5 Questions for Cathy Marston as she and Bern Ballett, the company she directs, prepare to show their latest work, Witch-hunt, at London’s Royal Opera House…
Witch-hunt sounds a powerful piece “…inspired by the harrowing tale of the ‘last witch in Europe’” – do tell more and how you came to do it.
The idea came about through the music: I was asked to collaborate with the Camerata Bern (a wonderful Bern-based string orchestra) on a piece with baroque music, using their newly-acquired original instruments. After spending some time researching with dramaturg/playwright Edward Kemp, we became interested in the fact that so many witch-hunts took place in Switzerland (and the rest of Europe) during the baroque era. We were particularly drawn to the story of Anna Goeldi, whose trial took place considerably later than most others, making her known as the ‘last witch of Europe’.
Goeldi was a maid in the house of the Tchudi family in Glarus in the 1780s. There were several children in the family, but the one we are concerned with was called Anna-Miggeli. Researchers believe she was probably hysterical/epileptic. One day she found pins and needles in her glass of milk. Her parents, horrified, assumed Anna Goedli was responsible and fired her. However, some days after she was gone Anna-Miggeli started to vomit pins and needles. Family and neighbors thought that Goeldi had bewitched her and sent out a search to bring her back to Glarus as ‘only a witch could reverse their own magic’. When they found her she was accused of witchcraft and told she must ‘heal’ Anna-Miggeli, who had now gone lame too. She tried (and partially succeeded) to heal the young girl and was subsequently imprisoned, tortured and killed.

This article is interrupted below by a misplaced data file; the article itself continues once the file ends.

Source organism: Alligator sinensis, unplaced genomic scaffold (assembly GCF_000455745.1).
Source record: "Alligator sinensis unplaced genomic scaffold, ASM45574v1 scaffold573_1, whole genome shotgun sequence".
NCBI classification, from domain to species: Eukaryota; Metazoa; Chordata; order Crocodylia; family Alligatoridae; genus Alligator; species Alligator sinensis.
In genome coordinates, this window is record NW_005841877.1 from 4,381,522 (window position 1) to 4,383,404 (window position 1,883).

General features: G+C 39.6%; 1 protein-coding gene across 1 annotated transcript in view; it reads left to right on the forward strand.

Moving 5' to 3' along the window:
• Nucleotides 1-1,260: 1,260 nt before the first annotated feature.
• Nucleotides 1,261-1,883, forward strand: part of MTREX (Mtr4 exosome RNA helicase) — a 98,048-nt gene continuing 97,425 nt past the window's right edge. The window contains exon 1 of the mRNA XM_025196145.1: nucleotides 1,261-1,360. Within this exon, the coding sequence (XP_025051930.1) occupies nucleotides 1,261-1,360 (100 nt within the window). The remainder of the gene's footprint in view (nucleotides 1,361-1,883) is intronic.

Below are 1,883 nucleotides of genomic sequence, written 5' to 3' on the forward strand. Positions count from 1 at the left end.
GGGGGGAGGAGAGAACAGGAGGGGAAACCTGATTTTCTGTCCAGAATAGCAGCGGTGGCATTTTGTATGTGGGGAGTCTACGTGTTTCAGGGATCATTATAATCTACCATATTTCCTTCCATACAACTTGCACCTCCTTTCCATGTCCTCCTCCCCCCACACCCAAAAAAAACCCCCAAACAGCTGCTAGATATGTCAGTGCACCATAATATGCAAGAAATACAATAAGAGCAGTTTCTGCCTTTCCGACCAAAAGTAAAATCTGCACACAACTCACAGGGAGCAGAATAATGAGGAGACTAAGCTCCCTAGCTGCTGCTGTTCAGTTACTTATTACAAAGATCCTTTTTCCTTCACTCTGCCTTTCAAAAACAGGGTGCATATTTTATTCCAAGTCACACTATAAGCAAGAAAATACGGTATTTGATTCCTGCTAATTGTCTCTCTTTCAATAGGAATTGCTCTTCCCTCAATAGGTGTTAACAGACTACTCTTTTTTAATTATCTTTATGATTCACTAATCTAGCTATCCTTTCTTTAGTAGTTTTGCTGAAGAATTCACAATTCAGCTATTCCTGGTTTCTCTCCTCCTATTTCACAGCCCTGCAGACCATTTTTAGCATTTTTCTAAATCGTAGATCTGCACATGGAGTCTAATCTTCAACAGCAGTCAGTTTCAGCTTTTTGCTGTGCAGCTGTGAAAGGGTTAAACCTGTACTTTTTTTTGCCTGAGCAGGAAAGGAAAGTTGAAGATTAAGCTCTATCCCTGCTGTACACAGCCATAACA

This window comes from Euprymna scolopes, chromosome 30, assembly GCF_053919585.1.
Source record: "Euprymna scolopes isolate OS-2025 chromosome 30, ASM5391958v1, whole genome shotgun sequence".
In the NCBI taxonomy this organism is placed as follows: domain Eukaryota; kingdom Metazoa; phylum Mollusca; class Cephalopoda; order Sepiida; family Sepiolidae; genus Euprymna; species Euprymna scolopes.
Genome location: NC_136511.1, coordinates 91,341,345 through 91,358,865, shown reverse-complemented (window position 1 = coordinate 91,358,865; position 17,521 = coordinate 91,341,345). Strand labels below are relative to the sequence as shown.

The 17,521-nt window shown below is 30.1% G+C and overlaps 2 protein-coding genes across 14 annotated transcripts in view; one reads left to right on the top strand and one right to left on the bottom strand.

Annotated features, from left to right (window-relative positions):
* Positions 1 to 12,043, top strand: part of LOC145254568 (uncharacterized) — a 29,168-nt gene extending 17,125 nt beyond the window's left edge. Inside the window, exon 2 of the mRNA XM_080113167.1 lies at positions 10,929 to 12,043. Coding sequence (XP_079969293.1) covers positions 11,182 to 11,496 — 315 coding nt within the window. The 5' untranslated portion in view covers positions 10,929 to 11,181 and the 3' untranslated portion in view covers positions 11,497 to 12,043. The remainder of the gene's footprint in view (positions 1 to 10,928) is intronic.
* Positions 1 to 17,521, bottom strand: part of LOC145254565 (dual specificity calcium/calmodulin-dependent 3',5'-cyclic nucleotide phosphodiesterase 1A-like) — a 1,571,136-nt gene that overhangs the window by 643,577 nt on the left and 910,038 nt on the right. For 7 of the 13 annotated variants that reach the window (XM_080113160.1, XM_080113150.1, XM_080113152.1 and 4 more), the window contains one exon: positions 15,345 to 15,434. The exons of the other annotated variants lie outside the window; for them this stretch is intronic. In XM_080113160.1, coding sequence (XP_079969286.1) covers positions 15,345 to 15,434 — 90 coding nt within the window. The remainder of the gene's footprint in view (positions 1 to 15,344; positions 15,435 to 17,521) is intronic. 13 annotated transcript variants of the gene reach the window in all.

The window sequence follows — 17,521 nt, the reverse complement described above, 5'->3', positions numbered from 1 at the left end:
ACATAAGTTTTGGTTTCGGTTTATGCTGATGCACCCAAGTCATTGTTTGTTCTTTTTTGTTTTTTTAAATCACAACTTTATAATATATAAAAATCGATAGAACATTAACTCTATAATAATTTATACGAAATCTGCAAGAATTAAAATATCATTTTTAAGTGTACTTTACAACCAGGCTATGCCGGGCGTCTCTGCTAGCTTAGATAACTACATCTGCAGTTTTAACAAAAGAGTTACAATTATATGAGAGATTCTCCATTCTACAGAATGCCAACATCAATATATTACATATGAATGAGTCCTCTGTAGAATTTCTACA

This story has managed to survive the centuries; there are three books about Goeldi, a film, a museum, a Stiftung (a charitable foundation), a prize and even an ‘Anna Goeldi annual day’.
A group was formed by one of the authors, Walter Hauser, to lobby the Swiss Government to exonerate her and in 2008 they were successful – the ‘guilty verdict’ was taken back. This prompted others, including Jack Straw in the UK, to consider the same process for ‘British witches’!
This rather unique turn of events has made her an icon for human rights, and in particular women’s rights. That said, I am personally drawn to the story as a study of guilt and innocence. This is not a black and white picture for me, but I’m drawn into the grey areas of this judgment. Other themes are ‘inclusion/ exclusion’, ‘family’ and ‘mother’ as well as the way we remember the past and how it changes when viewed from the present.
You’ve just premiered Witch-hunt, your last piece as director of the company – so how did it go? And how do you feel after a premiere – all elated or deflated ‘cos it’s over?
I am really happy with the piece – and that brings an enormous relief because I really wanted to be proud of my last creation for Bern Ballett – whatever anyone else thinks! As it happens, I also received some very nice feedback from both critics and the public which feels good too. I almost always experience a low after the high of a premiere and all the work that’s taken place to get there. In anticipation of this being especially strong because it’s the end of my tenure here in Bern I decided to accept a commission in Germany right on the back of it – so have started a new ballet today in fact!